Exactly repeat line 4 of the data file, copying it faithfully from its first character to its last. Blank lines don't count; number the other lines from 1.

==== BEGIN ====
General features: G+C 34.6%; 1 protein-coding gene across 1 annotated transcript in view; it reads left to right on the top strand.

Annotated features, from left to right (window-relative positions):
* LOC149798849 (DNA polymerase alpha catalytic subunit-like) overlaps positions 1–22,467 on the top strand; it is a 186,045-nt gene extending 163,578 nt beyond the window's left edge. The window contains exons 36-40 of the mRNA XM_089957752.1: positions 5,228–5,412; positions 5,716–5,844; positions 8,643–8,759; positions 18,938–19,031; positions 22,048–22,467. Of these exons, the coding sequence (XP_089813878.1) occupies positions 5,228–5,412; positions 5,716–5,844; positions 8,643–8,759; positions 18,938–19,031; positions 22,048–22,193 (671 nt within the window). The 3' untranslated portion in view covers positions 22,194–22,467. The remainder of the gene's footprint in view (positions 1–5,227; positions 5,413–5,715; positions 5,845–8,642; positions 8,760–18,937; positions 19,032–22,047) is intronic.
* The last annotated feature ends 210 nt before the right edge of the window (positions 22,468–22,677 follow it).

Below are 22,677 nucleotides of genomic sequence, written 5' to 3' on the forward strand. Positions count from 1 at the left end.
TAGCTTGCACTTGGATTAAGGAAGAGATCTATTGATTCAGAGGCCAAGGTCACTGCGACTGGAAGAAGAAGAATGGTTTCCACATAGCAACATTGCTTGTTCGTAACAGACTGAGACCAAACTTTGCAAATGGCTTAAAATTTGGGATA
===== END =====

* The last annotated feature ends 210 nt before the right edge of the window (positions 22,468–22,677 follow it).